New Report: Kansas City Area Air Quality Gets Mixed Results, Residents Exposed to Fewer High Ozone Days but Slightly More Days of Unhealthy Particle Pollution

Lung Association “State of the Air” Report reveals that area rankings improved for the city’s year-round particle pollution and worsened for city’s short-term particle pollution

The 2022 “State of the Air” report, released today by the American Lung Association, finds that the greater Kansas City area’s rankings were mixed for some of the most harmful and widespread types of air pollution: particle pollution and ozone. Most notably, the area’s ranking in the list of most polluted cities for year-round particle pollution dropped from 88th to 42nd. 

“The levels of particle pollution seen in the greater Kansas City metro area can harm the health of all of our residents, but particularly at risk are children, older adults, pregnant people and those living with chronic disease,” said Sara Prem, director of advocacy for the Lung Association. “Both ozone and particle pollution can cause premature death and other serious health effects such as asthma attacks, cardiovascular damage, and developmental and reproductive harm. Particle pollution can also cause lung cancer. Fortunately, the area did see an improvement in the levels of ozone pollution.”

The “State of the Air” report is the Lung Association’s annual air quality “report card” that tracks and grades Americans’ exposure to unhealthy levels of ground-level ozone air pollution (also known as smog), annual particle pollution (also known as soot), and short-term spikes in particle pollution, over a three-year period. This year’s report covers 2018-2020.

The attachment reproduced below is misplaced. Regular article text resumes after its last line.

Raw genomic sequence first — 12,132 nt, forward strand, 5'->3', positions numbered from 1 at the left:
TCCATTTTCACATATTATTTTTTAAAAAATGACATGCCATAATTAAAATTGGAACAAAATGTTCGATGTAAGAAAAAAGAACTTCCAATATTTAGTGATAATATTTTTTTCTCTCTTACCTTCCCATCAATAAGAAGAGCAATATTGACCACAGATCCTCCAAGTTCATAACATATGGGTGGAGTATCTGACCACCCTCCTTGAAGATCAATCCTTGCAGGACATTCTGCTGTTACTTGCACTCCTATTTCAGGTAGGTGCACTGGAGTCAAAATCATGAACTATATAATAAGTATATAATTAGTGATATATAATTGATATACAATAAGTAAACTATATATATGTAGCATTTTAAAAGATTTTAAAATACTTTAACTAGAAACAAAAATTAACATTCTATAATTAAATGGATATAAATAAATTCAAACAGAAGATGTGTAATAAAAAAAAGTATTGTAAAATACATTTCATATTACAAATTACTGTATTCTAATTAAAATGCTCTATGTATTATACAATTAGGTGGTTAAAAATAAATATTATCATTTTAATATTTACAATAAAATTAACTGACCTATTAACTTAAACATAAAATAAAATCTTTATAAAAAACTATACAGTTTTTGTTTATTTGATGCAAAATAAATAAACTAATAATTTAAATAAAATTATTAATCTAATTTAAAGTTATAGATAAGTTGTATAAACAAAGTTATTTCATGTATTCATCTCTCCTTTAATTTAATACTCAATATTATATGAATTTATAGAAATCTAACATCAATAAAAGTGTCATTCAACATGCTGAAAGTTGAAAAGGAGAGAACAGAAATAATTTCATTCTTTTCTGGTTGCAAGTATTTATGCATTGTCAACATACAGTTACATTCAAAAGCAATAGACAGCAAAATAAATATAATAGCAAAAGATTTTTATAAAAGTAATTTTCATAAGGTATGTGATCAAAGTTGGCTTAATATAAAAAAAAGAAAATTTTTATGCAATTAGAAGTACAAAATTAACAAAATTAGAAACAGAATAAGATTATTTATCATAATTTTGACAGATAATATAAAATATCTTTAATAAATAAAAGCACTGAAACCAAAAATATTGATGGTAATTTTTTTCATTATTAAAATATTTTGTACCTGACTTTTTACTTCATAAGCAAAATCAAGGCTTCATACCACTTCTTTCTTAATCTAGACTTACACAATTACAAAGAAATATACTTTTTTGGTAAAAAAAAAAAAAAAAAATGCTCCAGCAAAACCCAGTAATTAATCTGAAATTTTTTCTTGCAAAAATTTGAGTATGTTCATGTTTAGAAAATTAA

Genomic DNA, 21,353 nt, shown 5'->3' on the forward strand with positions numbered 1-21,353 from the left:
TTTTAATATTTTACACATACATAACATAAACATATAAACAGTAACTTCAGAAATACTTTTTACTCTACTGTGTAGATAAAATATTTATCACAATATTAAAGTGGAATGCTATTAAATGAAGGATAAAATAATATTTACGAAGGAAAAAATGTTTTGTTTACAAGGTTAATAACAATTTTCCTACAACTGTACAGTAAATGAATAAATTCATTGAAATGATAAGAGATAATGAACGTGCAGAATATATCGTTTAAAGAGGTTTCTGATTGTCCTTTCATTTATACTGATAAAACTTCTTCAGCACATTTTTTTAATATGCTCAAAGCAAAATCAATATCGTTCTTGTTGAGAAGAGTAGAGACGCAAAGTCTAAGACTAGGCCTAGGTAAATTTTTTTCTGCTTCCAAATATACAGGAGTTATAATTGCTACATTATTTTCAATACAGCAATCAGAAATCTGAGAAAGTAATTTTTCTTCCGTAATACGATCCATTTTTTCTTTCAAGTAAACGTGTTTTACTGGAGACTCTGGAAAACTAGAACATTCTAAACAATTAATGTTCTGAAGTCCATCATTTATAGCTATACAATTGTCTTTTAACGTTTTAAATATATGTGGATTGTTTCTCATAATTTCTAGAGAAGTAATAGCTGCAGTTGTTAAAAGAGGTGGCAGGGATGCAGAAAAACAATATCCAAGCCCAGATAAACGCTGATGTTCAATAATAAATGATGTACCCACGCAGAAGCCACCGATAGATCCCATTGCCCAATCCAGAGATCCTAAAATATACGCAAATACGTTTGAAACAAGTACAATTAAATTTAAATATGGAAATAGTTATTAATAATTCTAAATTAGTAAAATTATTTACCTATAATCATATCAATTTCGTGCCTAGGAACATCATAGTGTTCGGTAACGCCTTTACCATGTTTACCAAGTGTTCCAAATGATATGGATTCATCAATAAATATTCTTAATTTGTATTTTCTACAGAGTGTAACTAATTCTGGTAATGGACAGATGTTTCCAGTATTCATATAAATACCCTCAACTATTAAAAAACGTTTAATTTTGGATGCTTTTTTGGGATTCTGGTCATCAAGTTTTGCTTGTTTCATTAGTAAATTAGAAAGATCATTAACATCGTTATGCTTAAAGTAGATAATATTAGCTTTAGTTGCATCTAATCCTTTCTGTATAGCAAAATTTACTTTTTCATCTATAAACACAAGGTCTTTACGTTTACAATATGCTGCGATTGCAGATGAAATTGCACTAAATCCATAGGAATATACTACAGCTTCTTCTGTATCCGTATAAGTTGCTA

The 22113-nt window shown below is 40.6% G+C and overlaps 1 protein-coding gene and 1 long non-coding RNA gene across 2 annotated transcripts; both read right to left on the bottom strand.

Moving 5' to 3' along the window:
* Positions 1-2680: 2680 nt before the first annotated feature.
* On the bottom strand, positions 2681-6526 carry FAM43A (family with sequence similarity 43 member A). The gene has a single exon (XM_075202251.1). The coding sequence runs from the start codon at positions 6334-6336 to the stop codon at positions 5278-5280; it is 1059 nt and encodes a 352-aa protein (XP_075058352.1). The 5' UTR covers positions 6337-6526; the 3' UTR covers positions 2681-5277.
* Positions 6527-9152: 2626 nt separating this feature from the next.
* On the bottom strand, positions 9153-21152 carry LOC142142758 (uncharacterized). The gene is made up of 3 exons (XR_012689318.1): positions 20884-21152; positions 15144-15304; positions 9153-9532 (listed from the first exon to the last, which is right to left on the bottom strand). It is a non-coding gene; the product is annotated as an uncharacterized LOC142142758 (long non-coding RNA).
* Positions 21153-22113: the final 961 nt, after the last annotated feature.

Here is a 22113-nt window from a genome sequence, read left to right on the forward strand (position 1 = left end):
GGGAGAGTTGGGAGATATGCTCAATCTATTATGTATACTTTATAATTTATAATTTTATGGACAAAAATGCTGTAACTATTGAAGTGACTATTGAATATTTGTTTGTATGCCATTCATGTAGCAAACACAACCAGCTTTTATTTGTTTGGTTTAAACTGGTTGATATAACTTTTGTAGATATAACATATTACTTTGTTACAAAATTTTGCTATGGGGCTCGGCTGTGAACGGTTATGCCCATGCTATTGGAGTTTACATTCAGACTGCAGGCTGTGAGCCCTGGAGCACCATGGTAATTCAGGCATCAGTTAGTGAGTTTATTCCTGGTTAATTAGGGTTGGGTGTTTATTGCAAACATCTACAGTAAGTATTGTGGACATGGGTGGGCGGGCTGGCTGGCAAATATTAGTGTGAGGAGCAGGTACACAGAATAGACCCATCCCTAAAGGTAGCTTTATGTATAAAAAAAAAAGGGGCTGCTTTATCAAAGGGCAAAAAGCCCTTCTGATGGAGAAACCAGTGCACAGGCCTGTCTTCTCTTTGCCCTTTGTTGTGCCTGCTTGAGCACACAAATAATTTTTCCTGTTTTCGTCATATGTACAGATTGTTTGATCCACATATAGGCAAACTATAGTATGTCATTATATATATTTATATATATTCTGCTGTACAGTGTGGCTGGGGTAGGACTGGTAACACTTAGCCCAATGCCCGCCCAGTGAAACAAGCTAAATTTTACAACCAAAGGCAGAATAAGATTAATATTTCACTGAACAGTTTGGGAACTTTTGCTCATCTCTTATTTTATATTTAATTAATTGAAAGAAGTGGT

Ground-level Ozone Pollution in the Kansas City Metropolitan Area
Compared to the 2021 report, the metropolitan area experienced fewer unhealthy days of high ozone in this year’s report. “State of the Air” ranked the area as the 48th most polluted city for ozone pollution, which reflects fewer days of high ozone pollution yet the same national ranking as last year’s report.  

Particle Pollution in the Kansas City Metropolitan Area
The report also tracked short-term spikes in particle pollution, which can be extremely dangerous and even lethal. The metro area’s annual level of particle pollution improved over last year, but the metro area’s most polluted county last year had incomplete data in 2018-2020. The metro area also had slightly more unhealthy particle days on average that in last year’s report.  

The report found that nationwide, nearly 9 million more people were impacted by deadly particle pollution than reported last year. It also shows more days with “very unhealthy” and “hazardous” air quality than ever before in the two-decade history of this report. Overall, more than 137 million Americans live in counties that had unhealthy levels of ozone or particle pollution. Communities of color are disproportionately exposed to unhealthy air. The report found that people of color were 61% more likely than white people to live in a county with a failing grade for at least one pollutant, and 3.6 times as likely to live in a county with a failing grade for all three pollutants.

The addition of 2020 data to the 2022 “State of the Air” report gives a first look at air quality trends during the COVID-19 pandemic. Regardless of the shutdowns in early 2020, there was no obvious improvement. 

The Lung Association is calling on the Biden administration to strengthen the national limits on both short-term and year-round particulate matter air pollution. Stronger standards will educate the public about air pollution levels that threaten their health and drive the cleanup of polluting sources in communities across the country. See the full report results and sign the petition at

For more information, contact:

Dana Kauffman
[email protected]

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